You walk around the party a bit and some time passes. While you might remember who my family members are in terms of relationship, which names do you remember? Chances are good you’ll remember my Grandpa Joe’s name because it’s the very last one I said. If you spent more time interacting with him, that would also reinforce his name.
This is how the recency effect works. When you have a bunch of similar items to take in at once, you’ll more strongly remember the last one.
One reason why the recency effect works is because the last item goes straight into our working memory, which makes it easier to recall than what came before it. There’s also the time factor.
Ebbinghaus’s forgetting curve explains how quickly the memory degrades. So the last item in a sequence has had the least amount of time to slip out of our memory storage, which is why people can often remember it quicker than everything else.
6 Ways to Use the Serial Position Effect to Improve User Experience
Here are some ways in which you can put the serial position effect to use in your web designs and to subsequently improve the user experience:
1. Put the Most Important Info in the Hero and CTA Sections
It might feel as though every bit of detail is important on your homepage. While it’s all relevant, there’s a hierarchy of importance.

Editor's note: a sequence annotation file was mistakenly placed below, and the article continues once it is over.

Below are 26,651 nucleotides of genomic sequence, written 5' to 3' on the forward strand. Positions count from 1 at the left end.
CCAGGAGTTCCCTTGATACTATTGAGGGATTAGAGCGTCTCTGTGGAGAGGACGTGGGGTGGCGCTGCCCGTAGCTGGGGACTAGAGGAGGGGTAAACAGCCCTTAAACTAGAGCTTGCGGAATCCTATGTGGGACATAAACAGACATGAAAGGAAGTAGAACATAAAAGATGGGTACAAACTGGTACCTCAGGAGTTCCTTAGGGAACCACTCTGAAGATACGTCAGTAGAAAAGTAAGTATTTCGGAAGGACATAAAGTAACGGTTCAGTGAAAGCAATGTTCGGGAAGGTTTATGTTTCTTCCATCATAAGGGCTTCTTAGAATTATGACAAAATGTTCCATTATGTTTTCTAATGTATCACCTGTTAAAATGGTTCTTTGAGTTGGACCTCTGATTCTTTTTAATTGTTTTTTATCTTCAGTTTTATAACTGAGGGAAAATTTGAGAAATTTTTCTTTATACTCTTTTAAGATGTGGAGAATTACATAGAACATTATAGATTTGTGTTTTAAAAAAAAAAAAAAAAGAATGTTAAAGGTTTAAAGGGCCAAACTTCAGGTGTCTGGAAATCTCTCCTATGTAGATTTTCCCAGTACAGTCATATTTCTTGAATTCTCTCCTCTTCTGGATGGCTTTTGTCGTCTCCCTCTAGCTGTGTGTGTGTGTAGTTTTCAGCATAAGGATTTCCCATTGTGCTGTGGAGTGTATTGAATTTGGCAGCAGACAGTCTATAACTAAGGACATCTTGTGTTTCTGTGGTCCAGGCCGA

Typically, the hero section conveys your unique value proposition. It’s the first section on the homepage and explains the big promise your brand is making to your audience. Without this info, users might feel aimless or uninspired.
The call-to-action section at the bottom of the home page gives users a clear next step to take. While the homepage might nudge them in a number of directions, this section pushes them to one specific destination.
And this is the CTA section:
There’s plenty of content between these two sections. However, their uniform designs (typical for the interior sections on the homepage) allow these two end caps to stand out more — and rightfully so.
2. Place Eye-catching Elements on the Far Ends of the Header
The website header and navigation is another area where hierarchy comes into play. This is why there isn’t typically much variation in the general layouts of website headers.